Let’s move on to gin for a moment. One of the basic elements is juniper berries. But how many do you need to make gin? Well, who cares, really, when you can add almost any other botanical and make something like Terroir, which Lauren describes as “a hike and Christmas in a glass.” Say you’ve just been on a hike in a lovely California park. You may have run across Douglas fir, California bay laurel, coastal sage, and other aromatic botanicals. A couple of tastes of Terroir, and you would swear you’re still on the trail. Lauren was able to rattle off the 19 botanicals that go into the making of Botanivore, one of the trio of St. George gins: this one contains a blend of elements that may remind you of “a meadow in bloom—herbaceous, fresh, and elegant.”  What should you be sensing in that first sip? How about these:  Angelica root, bay laurel, bergamot peel, black peppercorn, caraway, cardamom, cilantro, cinnamon, citra hops, coriander, dill seed, fennel seed, ginger, juniper berries, lemon peel, lime peel, orris root, Seville orange peel,  and star anise. As Lauren says, anything goes when it comes to gin, as long as those juniper berries are in the mix. The third gin variation is called Dry Rye gin, and as you might suspect, it has a base of rye—which may have a certain appeal for the whiskey lovers out there. Around St. George, it is known as “malty, spicy, and genre-bending.” This one will get your attention.


Photo by Risa Nye.

As much fun as it was following Lauren around the hangar and trying to absorb her vast knowledge of what goes on there, I was eager to see some of what I learned about in an actual glass. And to taste it, of course. Taste preferences will vary, but I may as well come right out and say which of the spirits blew me away. In order of “wow” factor: the California Agricole rum.  This must be tasted to be believed: made from California-grown sugar cane, the best way to describe it is “earthy.” Lauren advised me to expect artichoke, black olives, truffles, and wet grass—which made me wonder about whether these things would combine in a way that would taste good. I mean, wet grass? Really? But my first sip was transformative. It will surprise you, in a good way. I’ll ask for this rum next time I’m in the mood for a Mai Tai or a Mojito. Make mine Agricole!

The Spiced Pear liqueur reminded me of the aromas I associate with winter holidays: the spices, the rich flavor of pears, the sweetness. And the Raspberry liqueur is as flavorful as a bowl of just-picked fruit—only better. These two are in a dead heat with the NOLA Coffee Liqueur. If you’ve ever been to New Orleans, you’ll know what to expect here: rich flavor from Yirgacheffe coffee beans—chosen “specifically for their bright berry, chocolate, and round fruity qualities,” along with French chicory root, Madagascar vanilla beans, and organic cane sugar. St. George suggests serving it “alongside breakfast, dessert, and any meal in between,” and I agree—even with the breakfast part.  Bring on the beignets for this one.

I finished off my tasting experience with a taste of St. George Absinthe Verte. I’ll admit to some trepidation about exploring this particular spirit, which was banned from being sold in the U.S. until 2007. Stalling for time, I held up my glass and admired the “dead leaf” color, and swirled it to see the oils appear. During the U.S. ban, Lance Winters was able to perfect his formula for this infused brandy. The core ingredients, on display in the hangar for visitors to see, are wormwood, fennel, and star anise. But it doesn’t stop there: a secondary infusion that takes place during the distillation process includes mint, tarragon, opal basil, lemon balm, hyssop, meadowsweet, and stinging nettles. Is it green? No, it is not. If you find an absinthe the color of Kermit the frog, you are advised to avoid it at all costs. With all the myths and mysteries having to do with absinthe, the whole idea of tasting may have been a little intimidating. I was glad Lauren saved it for last so I had some time to prepare myself mentally. And finally, I took a sip and experienced the “symphony of flavor” that Lance strives for when he completes the distillation process. It was a fine way to end my field trip, with a taste of the exotic and an experience unlike any other.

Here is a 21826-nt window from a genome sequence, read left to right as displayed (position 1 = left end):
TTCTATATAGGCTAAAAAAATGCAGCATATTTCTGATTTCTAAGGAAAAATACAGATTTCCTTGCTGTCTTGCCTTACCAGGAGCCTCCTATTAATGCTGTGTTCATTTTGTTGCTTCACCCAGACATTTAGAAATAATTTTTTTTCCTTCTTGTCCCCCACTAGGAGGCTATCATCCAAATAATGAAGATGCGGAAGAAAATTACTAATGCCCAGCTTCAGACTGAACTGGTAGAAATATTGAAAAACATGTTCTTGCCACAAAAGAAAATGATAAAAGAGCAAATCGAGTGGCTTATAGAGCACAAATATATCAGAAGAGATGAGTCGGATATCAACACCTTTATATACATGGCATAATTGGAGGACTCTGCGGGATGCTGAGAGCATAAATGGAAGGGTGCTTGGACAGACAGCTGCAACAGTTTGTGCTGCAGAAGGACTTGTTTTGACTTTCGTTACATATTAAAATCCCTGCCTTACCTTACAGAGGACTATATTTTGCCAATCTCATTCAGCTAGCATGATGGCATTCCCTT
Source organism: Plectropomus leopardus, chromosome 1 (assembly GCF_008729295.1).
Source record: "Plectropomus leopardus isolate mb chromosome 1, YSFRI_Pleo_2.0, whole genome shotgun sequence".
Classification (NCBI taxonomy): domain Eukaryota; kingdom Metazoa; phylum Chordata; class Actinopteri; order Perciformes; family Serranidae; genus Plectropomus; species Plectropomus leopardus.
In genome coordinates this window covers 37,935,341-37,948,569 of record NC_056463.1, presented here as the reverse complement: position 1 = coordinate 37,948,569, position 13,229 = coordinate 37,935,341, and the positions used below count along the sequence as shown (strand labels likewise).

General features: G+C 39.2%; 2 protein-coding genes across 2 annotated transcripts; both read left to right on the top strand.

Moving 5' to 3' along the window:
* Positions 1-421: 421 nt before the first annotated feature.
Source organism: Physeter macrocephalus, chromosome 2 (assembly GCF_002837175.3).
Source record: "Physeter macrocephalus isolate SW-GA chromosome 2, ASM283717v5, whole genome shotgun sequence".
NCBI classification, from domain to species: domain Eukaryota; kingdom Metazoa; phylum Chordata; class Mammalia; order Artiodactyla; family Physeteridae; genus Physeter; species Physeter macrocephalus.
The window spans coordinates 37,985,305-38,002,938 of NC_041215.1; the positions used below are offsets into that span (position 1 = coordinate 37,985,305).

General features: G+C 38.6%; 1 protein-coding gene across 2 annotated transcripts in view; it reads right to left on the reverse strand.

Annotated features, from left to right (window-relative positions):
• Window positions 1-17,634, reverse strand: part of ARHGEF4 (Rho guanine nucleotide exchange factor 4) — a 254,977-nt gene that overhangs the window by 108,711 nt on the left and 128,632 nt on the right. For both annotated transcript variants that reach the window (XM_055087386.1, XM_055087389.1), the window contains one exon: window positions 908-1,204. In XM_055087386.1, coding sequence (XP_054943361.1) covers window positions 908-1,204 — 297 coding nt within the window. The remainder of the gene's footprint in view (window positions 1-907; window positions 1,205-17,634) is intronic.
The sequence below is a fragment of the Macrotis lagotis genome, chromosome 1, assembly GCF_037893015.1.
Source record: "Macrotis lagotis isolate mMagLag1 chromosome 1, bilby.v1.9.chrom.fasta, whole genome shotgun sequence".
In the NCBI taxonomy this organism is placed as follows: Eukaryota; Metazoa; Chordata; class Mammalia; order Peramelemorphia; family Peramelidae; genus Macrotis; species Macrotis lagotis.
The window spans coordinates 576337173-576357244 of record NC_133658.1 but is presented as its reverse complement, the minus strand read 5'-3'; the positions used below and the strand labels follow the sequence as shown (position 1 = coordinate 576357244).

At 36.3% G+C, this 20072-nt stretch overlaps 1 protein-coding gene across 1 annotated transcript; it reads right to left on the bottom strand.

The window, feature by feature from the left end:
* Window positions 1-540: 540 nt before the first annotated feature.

Plan your own field trip: The St. George Spirits distillery is open to the public Wednesday through Saturday, Noon-7:00 PM, and Sundays from Noon-5:00 PM. To reserve a distillery tour or tasting session, go to www.stgeorgespirits.com/visit. Located at 2601 Monarch St., Alameda.

Photo courtesy of St. George Spirits.

Photo courtesy of St. George Spirits.


Risa Nye lives in Oakland. Her articles and essays have appeared in the San Francisco Chronicle, The Monthly, Hippocampus magazine, and several anthologies. She writes about cocktails as Ms. Barstool for Nosh at berkeleyside.com and about other things at risanye.com.

2 thoughts on “A Solo Flight to the Hangar: St. George Spirits in Alameda

  1. Awesome! My son and grandbabies live within five miles of both the Jack Daniels distillery in Lynchburg and the George Dickel distillery in Tullahoma, TN… I love both of them and the little country areas surrounding them. Both are such historic places, too 🙂 Would love to check out St. George Spirits when we get to the West Coast next spring.